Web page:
Three years ago Canyon Ferry Reservoir received the dubious distinction as a waterbody suspected to contain aquatic invasive mussels. This year after three consecutive seasons with no positive tests or mussels discovered, the state plans to drop it from the suspect list.
The recent announcement that Montana Fish, Wildlife & Parks will move to delist Canyon Ferry means a number of things will change for boaters at the reservoir. No longer will they have to funnel through permanent stations for mandatory decontamination, nor will a local boater program continue — which allowed fewer restrictions for boaters only using Canyon Ferry. That will free up funding for the state to spend elsewhere on the effort to stop the introduction of invasive species.
“With the resources we aren’t putting into Canyon Ferry we’re able to look at extending seasons and extending hours” for other stations, said Thomas Woolf, AIS bureau chief with FWP. “We’ll still sample there more intensively than we would otherwise and have a revolving inspection crew.”
Invasive mussels have plagued areas of the Midwest, Great Lakes and Colorado River Basin with significant ecological and financial consequences. Once infested, mussels will clog infrastructure for municipal water, irrigation and hydropower as well as disrupt food webs in aquatic ecosystems.
A worst-case infestation in Montana could cost more than $200 million annually, according a state report.
In 2016, invasive mussel larvae were detected in multiple water samples from Tiber Reservoir, which requires a five-year quarantine under state protocols before it is eligible for delisting. Canyon Ferry had one “suspect” sample, which sparked a three-year quarantine.
In response, the Montana Legislature has allocated about $5 million to $6 million annually to significantly bolster the state’s inspection and testing program. The state has adopted a number of regulations in response as well, including mandatory inspections for out-of-state watercraft and for those watercraft passing from east of the Continental Divide to the west.
“We’re glad we’ve gone the three years with no more mussels and we fully support the decision by the department to work to build a much stronger AIS program,” said David Brooks, executive director of Montana Trout Unlimited.
Western Montana is particularly important as the headwaters of the Columbia River Basin — the last major U.S. river basin that remains mussel free.
Invasive species experts adopted the three-year quarantine for a single sample as the western standard, Woolf said. The number is based on the known biology of mussels and the likelihood that if they were present, officials would have succeeded in finding them.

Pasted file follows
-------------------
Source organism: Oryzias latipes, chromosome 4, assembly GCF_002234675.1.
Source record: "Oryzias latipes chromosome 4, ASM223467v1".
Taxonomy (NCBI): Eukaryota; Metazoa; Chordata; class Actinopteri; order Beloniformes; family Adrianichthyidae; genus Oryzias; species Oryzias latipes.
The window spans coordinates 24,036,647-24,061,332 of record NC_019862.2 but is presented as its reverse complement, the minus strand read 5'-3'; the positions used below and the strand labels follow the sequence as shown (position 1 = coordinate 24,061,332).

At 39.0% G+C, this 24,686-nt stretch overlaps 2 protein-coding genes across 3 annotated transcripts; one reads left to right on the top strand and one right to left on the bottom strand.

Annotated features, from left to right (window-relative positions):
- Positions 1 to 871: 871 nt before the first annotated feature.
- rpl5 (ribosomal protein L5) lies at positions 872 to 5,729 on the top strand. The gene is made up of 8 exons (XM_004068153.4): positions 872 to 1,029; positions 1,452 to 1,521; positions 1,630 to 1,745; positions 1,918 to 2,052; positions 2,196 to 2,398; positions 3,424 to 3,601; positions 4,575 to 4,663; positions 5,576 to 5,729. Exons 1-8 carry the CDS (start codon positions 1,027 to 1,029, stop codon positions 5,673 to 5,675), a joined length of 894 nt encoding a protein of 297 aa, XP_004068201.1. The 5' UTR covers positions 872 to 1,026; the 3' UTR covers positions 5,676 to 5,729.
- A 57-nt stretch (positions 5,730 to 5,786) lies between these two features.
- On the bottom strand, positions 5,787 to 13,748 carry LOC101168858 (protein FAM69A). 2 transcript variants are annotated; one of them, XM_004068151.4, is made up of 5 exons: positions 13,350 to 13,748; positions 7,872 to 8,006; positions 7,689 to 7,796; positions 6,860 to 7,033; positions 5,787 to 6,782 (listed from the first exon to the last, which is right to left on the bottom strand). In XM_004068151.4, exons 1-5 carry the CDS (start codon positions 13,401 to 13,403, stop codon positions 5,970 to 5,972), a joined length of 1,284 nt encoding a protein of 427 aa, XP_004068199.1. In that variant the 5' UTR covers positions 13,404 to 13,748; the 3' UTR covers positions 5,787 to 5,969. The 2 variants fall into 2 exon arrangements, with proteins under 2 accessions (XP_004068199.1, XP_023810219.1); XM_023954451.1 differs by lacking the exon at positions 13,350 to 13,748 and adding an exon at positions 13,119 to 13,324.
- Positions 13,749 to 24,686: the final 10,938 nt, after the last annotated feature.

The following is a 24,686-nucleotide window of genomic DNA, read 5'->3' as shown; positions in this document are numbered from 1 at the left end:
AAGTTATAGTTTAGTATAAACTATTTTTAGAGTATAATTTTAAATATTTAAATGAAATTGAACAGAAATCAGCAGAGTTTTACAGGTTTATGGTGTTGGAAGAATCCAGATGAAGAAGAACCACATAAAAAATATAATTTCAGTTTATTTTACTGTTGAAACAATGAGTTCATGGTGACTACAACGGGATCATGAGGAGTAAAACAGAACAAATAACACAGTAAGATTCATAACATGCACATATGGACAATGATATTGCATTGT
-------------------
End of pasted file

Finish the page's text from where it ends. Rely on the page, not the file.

“We’re still pushing the clean, drain, dry message, that just because these restrictions are lifted, we always want people to clean their boat off and drain standing water as a general practice,” Woolf said.
The move to delist a waterbody has precedent in the West. Woolf noted that several waterbodies in Colorado also had positive larvae samples, but after the mandatory three or five years of intensive sampling were delisted when no further positives were found.
Bob Gilbert, executive director of Montana Walleyes Unlimited, said there remains some question about whether the Canyon Ferry sample was a false positive, but that the organization took the news of the reservoir’s pending delisting as a positive development.
“I think there’s some difference between Canyon Ferry and Tiber where we ‘think’ we know and we know, but if you’re going to err you should err on the side of positive (sample),” he said. “We don’t want any kind of aquatic invasive species, so to us we see this as a positive.”
Gilbert felt the easing of restrictions for boaters is a good step toward alleviating the cost to the state and the cost and inconvenience to boaters, but he agreed that continued testing of the reservoir will still be important.
“The inspections only show if something is going in or not, the solution to these problems is keeping them out,” Gilbert said.
Brooks agreed that an increasing emphasis on preventing mussels from coming into Montana is a good use of available funding.
“I think the need is the bottleneck in AIS check stations and finding and training top-notch seasonal employees,” he said. “I’d like to see funding go towards making those positions more exciting and viable, and/or simply extending hours and seasons on the most critical stations.”
Woolf says that a major emphasis for the program going forward is quality control at inspection stations. Earlier this year a boat carrying invasive mussels made it through two inspection stations before being discovered at a third.
With the state partnering with other entities such as conservation districts on more inspection stations, finding workers in a tight labor pool —particularly in low population areas of eastern Montana — continues to be a major challenge.
Those visiting inspection stations next year will also have a new opportunity to review their experience online, he added.
A record of more than 112,000 watercraft were inspected this year, surpassing last year’s number by 3,000 inspections. Inspectors found 16 boats with invasive mussels coming into the state.
Reporter Tom Kuglin can be reached at 447-4076 @IR_TomKuglin
Be the first to know
Get local news delivered to your inbox!